Trinidadian born Art Educator and Museum Curator Dr. Daniela Fifi has been named the Chief Curator at the National Art Gallery of The Bahamas (NAGB).
Dr Fifi is a graduate of Teacher’s College, Columbia University where she attained her Doctorate in Art and Art Education. She is also the holder of a Bachelor of Fine Arts Degree from The Pratt Institute New York, and a Master of Arts Degree in Art Gallery and Museum Studies from the University of Manchester in the United Kingdom.
Among other honors and awards, she was the recipient of the Caribbean Life Impact Award in 2017, for her outstanding contributions to her field as a Caribbean national.
Dr Fifi comes to her new role at the NAGB with a decade of experience working in museums. Her resume includes previous positions as a Curatorial Specialist at the National Museum and Art Gallery of Trinidad and Tobago and Secretariat at the Museum Association of the Caribbean. In her capacity as Chief Curator at the NAGB, she will be in charge of curatorial programming. Her perspective of curatorial work and museums is centered on the museum as an educational space with the ability to positively impact its community. These are also key components of the NAGB’s mission.
“With civil unrest and tensions rising across the globe, museums are so important now,” says Dr. Fifi. “Museums are positioned to facilitate global conversations and are champions of culture. Discussions of cultural and social inequity can no longer be passed over. The art and artifacts that we encounter in museums collections can facilitate these difficult conversations and help us frame how we are responding to what is happening around us. In this way art exhibitions have transformative power, I believe, and have an extremely valuable societal role.”
Commenting on the hiring of Dr Fifi, NAGB’s Governance Committee, Board of Directors and Executive team stated that, “Dr. Fifi brings to her new role a consummate professionalism from her years of experience that will burnish the work of current and former colleagues at the NAGB, now a 17-year-old institution. At this crucial moment, as the NAGB grows from adolescence into maturity, Dr. Fifi’s knowledge and specific expertise in Caribbean art and collection care will build the curatorial department even further and thereby assist the nation in expanding our knowledge around museum work, as specifically related to the visual arts in a Caribbean environment.”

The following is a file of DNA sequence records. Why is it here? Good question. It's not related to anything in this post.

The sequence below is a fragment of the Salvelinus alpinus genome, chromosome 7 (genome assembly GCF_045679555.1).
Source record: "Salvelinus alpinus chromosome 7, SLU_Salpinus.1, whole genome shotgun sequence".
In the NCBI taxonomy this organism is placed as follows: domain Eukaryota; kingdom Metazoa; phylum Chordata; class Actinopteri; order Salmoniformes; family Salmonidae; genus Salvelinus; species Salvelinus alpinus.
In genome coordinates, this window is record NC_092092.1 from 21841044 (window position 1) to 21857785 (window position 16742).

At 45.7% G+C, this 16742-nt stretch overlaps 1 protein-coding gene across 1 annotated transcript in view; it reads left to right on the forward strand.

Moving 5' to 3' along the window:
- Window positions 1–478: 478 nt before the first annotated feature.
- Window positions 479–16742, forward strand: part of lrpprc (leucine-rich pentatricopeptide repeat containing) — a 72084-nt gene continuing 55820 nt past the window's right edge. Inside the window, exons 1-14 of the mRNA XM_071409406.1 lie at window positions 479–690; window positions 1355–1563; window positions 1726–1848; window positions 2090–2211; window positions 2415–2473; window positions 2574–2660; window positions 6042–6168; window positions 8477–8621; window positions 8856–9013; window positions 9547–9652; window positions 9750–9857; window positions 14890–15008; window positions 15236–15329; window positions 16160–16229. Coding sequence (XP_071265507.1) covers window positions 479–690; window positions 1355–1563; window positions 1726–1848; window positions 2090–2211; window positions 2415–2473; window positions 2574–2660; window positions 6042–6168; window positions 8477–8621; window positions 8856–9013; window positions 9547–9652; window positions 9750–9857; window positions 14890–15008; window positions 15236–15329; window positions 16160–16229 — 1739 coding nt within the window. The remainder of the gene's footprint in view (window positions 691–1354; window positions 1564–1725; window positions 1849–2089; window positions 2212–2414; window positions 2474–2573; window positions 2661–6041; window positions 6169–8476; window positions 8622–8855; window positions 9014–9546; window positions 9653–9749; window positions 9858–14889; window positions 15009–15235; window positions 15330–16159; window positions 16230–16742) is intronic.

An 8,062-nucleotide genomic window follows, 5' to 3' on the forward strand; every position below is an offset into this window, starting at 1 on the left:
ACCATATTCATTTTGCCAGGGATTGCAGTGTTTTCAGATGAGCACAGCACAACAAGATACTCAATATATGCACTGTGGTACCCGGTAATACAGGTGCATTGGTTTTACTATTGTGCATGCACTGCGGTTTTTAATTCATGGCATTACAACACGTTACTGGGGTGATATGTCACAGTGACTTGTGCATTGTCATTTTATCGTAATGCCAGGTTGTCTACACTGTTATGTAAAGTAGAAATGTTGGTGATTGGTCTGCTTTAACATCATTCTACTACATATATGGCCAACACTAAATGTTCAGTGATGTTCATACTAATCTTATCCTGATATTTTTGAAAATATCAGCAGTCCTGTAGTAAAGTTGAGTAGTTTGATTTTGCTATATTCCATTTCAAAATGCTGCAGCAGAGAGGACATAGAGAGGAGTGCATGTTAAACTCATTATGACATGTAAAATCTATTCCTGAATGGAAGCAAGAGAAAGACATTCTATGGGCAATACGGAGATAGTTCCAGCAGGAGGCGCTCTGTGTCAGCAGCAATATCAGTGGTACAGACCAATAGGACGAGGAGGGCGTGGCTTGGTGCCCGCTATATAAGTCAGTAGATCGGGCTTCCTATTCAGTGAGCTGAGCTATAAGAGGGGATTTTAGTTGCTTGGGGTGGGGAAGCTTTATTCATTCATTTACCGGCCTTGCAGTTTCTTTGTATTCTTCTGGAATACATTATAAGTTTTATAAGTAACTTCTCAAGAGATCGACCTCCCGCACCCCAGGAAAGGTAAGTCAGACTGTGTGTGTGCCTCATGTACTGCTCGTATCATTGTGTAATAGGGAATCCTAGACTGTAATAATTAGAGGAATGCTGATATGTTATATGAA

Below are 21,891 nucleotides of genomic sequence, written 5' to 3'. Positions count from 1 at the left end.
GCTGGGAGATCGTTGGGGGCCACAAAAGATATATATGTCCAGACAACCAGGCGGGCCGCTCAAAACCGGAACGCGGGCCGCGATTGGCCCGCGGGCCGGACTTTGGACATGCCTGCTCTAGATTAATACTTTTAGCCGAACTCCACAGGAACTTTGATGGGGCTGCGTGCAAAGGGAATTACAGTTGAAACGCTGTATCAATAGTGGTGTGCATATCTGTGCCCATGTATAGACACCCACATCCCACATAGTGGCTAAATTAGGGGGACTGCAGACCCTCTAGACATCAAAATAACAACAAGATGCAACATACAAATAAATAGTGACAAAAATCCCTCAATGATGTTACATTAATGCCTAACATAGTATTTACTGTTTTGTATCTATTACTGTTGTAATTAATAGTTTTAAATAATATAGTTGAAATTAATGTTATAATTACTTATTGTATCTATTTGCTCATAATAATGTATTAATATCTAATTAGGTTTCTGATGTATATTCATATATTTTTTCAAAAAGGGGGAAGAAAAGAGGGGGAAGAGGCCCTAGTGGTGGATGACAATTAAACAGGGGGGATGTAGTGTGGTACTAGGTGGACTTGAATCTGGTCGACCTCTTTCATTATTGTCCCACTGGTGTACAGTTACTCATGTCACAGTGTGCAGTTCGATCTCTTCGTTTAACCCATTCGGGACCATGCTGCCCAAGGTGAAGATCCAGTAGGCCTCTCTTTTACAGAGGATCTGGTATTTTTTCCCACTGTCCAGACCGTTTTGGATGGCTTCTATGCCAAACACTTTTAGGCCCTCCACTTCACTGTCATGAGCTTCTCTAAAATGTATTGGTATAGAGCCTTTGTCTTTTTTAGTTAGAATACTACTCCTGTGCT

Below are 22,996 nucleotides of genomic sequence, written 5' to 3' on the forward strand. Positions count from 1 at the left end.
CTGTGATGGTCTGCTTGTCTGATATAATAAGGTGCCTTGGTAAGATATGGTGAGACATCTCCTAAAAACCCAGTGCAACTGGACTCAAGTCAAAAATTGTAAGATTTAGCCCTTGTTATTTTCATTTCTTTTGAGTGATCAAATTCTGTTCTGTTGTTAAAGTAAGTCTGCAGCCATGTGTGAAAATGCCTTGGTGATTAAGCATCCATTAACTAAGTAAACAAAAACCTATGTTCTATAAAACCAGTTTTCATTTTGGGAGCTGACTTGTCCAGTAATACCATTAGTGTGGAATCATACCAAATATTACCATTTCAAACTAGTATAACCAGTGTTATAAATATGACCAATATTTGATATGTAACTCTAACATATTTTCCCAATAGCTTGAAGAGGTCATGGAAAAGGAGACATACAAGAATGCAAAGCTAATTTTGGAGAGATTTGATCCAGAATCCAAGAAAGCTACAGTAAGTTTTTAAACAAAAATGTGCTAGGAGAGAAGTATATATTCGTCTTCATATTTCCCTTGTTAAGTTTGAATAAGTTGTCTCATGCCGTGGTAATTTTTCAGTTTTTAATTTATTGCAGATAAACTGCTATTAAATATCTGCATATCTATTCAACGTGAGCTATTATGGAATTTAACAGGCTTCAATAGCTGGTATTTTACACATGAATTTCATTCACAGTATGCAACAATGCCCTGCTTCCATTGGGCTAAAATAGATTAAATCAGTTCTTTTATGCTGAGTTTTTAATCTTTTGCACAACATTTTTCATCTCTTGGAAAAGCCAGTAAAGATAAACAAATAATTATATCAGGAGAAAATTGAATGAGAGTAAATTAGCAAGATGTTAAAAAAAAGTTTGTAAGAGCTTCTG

According to the NAGB, one of the first major projects Dr Fifi will oversee will be an exhibition entitled PULSE, curated by Associate Curator Richardo Barrett. PULSE will be a three part exhibition that will focus on the public arts of the Bahamas and will begin on September 17.
The first two iterations will focus specifically on mural painting, with eight participating Bahamian artists: Allan Wallace, Angelica Wallace Whitfield, Amaani Hepburn, June Collie, Domonique Delancy Jacobs, Jodi Minnis, Lemero Wright and Jolyon Smith. The exhibition will also include “living participatory” shows, streamed on the museums’ web site, with two mural artists creating live murals in the museum’s space with online intervention from the public. The public will then be asked to participate by completing the mural. The topic of the mural will surround the idea of crisis and the role that public art plays during crisis.
Next will be a sculpture garden show featuring ten sculptures, along with virtual tours, music playlists and PDF activities to ensure the show is COVID-19 friendly for visitors.
The third and final iteration of the exhibition will follow in November and will take the form of a “Live-In” residency for seven artists over three months. While residing in the space, the artists will create six murals using local materials, which will then open in November and will also be available for viewing online. The murals will then tour throughout the Bahamas at the exhibition’s close, to offer as many members of the public as possible the chance to share the experience.
In describing the vision of the exhibition, Dr. Fifi says “Public art in all of its various forms creates a source for awareness, encouragement, education, and self-expression. Historically, it has also has been a platform for the voiceless. During this time, it can serve as a beacon of hope and an anchor for a society riddled with anxiety and uncertainty about the future. As we in the Bahamas and the Caribbean move into a new way of living and seeing the world around us, art encourages us to continue to engage with each other and community. PULSE centers around public art that is freely accessible and allows for a reflective pause amid the everyday, which we think is essential.”
NAGB is the leading art institution for The Bahamas. The museum and its organization actively nurtures and provokes a healthy cultural ecosystem, empowering multiple generations of Bahamians.
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